A married man and woman who say they subsist on “the universe’s energy” rather than food have gotten coverage from several major newspapers and websites in recent days. How did such an obvious hoax go viral? Here’s what we know.
The Story Originally Appeared In The British Tabloid The Sun
The article published on June 15 was — typically for the tabloid — heavy on quotes, capitalization and photos but light on fact-checking.
A “BREATHARIAN” mum-and-dad of two have barely eaten for nine years as they live off “the universe’s energy”.
Husband and wife Akahi Ricardo and Camila Castello believe food and water is not necessary and that humans can be sustained solely by the energy of the universe.
Camila and Akahi — who have a five-year-old son and two-year-old daughter together — have survived on little else besides a piece of fruit or vegetable broth just 3 times per week since 2008.
And Camila even practised a Breatharian PREGNANCY — not eating anything during the entire nine months that she carried her first child.
The too-good-to-be-true story was subsequently picked up by a number of other tabloids and websites.
Yahoo, The Sun, The New York Post, The Independent, The Daily Mail, Metro and a number of other outlets ran stories on the couple’s supposed diet. The Independent’s story was shared approximately 37,000 times. The Daily Mail’s was shared about 24,000 times.
There Is, Obviously, No Truth To The Claim That Humans Can Survive Without Food
People need the energy from food to survive.
Although claims of “breatharians” surviving and thriving pop up every few years, we were unable to find any evidence contradicting the body of science demonstrating humans require water and food to stay alive. It’s possible the couple profiled by The Sun in June 2017 both genuinely made and believed their own claims, but we found no proof the impossible assertion was actually true. When tested, purported breatharians such as Jasmuheen failed to last more than a few days without food and water.
The Couple Disseminated Their Story Via A ‘Content Creation Company’
CNN’s Oliver Darcy figured out that the couple told their story to a content company that then sold the interview to various tabloids.
CNN traced the story’s genesis to News Dog Media, a UK-based content creation company that packages and sells tabloid-style news stories to media outlets. Matt Growcoot, a representative for the company, told CNN that News Dog Media conducted “two long interviews over Skype” with Ricardo and Castillo, then sold stories to several news outlets. (Upon purchasing the story, the outlets can re-write and edit the article to match their own style, Growcoot said.) Growcoot, who declined to provide the amount the outlets purchased the story for, said his company found the couple through the breatharian school they run.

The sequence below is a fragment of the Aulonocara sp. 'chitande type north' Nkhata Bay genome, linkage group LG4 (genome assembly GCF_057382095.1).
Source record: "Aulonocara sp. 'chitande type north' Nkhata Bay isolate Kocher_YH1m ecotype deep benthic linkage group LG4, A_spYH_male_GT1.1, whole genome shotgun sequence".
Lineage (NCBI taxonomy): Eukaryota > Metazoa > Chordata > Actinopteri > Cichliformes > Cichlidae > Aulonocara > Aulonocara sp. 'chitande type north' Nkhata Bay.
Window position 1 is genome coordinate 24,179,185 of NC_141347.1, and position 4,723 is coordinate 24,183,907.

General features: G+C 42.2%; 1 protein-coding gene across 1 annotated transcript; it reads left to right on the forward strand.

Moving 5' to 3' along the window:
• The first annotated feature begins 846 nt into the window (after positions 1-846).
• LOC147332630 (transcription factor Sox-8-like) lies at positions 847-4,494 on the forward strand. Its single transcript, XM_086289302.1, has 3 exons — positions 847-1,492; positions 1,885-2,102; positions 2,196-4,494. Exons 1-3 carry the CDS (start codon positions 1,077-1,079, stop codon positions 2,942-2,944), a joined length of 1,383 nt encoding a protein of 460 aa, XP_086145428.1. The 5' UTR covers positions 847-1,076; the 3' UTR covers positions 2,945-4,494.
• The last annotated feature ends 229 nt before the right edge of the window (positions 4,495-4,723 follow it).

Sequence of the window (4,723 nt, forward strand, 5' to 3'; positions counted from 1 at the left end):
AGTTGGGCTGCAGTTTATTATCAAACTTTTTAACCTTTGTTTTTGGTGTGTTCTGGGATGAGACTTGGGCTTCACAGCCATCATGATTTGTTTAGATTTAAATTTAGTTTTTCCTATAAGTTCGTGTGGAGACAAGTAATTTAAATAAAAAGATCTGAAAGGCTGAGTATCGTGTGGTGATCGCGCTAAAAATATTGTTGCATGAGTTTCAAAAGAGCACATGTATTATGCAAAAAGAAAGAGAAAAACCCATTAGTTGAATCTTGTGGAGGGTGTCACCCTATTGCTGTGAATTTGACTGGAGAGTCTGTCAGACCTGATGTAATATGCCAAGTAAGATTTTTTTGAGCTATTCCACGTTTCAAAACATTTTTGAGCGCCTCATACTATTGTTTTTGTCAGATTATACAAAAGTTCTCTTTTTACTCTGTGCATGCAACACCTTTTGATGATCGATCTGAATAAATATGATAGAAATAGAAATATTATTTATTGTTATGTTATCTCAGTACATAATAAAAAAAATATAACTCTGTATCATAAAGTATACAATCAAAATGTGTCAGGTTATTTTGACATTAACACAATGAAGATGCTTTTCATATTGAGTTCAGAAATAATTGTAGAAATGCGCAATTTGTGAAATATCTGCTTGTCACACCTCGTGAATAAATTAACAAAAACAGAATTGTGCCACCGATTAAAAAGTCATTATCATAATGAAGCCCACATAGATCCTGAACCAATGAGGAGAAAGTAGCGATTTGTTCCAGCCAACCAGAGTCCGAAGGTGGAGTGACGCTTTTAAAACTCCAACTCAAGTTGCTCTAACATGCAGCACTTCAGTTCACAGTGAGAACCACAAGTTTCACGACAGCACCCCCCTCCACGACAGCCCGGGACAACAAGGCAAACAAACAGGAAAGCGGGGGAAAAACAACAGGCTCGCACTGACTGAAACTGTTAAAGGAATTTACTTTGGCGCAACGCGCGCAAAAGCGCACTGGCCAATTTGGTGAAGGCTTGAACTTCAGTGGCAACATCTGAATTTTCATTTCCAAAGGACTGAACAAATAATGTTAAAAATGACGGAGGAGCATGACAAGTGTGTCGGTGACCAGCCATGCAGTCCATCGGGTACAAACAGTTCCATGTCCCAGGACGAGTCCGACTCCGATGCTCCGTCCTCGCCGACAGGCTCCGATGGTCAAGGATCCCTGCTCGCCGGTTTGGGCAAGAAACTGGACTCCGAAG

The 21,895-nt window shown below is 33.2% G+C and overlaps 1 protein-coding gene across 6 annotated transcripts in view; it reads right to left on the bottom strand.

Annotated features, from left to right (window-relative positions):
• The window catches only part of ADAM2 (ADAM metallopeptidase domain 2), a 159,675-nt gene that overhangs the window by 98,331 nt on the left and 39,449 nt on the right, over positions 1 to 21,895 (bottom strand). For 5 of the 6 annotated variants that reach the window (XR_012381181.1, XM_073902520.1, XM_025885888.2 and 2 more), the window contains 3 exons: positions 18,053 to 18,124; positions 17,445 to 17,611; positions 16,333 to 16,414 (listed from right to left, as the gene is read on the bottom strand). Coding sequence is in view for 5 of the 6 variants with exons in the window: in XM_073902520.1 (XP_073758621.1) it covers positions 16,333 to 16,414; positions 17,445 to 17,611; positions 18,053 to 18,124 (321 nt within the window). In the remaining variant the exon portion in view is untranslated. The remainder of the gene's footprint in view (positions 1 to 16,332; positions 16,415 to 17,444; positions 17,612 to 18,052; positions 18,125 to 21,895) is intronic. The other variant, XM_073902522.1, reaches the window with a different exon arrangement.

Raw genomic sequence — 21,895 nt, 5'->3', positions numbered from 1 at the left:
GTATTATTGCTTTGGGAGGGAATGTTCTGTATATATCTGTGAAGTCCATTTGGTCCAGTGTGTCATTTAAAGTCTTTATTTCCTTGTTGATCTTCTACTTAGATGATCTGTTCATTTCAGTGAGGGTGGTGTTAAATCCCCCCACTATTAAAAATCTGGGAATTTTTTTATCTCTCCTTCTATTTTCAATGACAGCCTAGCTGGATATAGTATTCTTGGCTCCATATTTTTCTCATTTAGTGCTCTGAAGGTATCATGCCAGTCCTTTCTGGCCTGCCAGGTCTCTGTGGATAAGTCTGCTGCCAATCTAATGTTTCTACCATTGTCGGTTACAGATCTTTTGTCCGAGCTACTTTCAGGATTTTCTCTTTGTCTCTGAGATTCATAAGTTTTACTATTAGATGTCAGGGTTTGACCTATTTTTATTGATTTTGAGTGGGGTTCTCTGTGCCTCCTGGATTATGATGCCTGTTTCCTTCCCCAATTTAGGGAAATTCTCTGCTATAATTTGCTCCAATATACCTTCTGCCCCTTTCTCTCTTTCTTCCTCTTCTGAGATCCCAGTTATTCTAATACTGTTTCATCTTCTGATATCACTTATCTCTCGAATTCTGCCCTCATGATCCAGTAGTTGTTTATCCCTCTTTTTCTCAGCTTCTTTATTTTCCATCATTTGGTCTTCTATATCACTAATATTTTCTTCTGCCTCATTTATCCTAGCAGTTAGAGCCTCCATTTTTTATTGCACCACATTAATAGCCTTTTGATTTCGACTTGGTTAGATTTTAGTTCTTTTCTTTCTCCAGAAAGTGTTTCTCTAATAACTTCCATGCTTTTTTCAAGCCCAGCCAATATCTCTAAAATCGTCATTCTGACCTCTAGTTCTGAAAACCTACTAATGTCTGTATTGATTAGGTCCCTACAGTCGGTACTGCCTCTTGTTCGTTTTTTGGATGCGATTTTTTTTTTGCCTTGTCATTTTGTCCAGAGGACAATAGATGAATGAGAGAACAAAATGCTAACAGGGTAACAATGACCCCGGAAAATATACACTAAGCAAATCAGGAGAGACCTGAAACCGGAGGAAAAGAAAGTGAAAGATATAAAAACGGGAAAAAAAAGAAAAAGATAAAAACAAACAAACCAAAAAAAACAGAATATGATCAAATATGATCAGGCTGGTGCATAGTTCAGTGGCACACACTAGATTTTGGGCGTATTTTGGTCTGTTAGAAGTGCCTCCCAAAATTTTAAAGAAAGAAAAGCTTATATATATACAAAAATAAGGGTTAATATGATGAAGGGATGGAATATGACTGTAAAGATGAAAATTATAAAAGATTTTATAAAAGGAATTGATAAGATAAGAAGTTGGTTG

Ricardo and Castello were apparently interested in raising the profile of their business, in which they teach others to follow the “breatharian” method.
In their eight-day programs and four-week online video courses, which cost from around $200 for a video course to more than $1,700 for an eight-day session in San Francisco, the couple claims they teach people to “increment the energy” they receive through conscious breathing techniques and other exercises.
[The New York Post]
The Couple Clarified In A Follow-Up Statement That They Do Eat Sometimes
Castello claimed that some of the statements attributed to her in various tabloid stories were “were taken out of context and in some cases outright falsified.”
In an exclusive statement to The Post, Camila Castillo and Akahi Ricardo said they don’t adhere to typical eating habits but admitted that reports last week claiming they’ve sustained themselves on little more than fruit or vegetable broth since 2008 — instead living off the “universe’s energy – was overblown.
“We do eat, just not with the same frequency or intensity as the average person,” the couple said in a statement to The Post Wednesday.
[The New York Post]
Critics Say That Promoting ‘Breatharianism’ Is Dangerous
Nutritionists are particularly gobsmacked by the notion that a woman could survive during pregnancy without food.
“You need protein to build muscle and you need fat to support your nervous system and for heart health, and you need carbohydrates to keep your energy up and to feed your brain,” said Liz Sanders, a registered dietician nutritionist and the director of research and partnerships at the nonprofit International Food Information Council.
The occasional apple or bowl of broth just isn’t going to cut it, she says.
“If you subsisted on that, you would be emaciated and pretty much unable to function normally,” Sanders said. “That’s a dangerous diet to subsist on … and during pregnancy, it’s extremely dangerous.”
And though the viral breatharian couple might seem laughable, registered dietician Abby Langer explains in Self why their claims could exacerbate people’s eating disorders.
There are people out there who might actually believe that these people are living in this manner. There are people with eating disorders or at risk of them who might be triggered by this couple’s absurd proclamations. There are people who actually can’t afford to eat and suffer mightily for it, making Ricardo and Castello’s unchecked, outrageous claims even more insulting.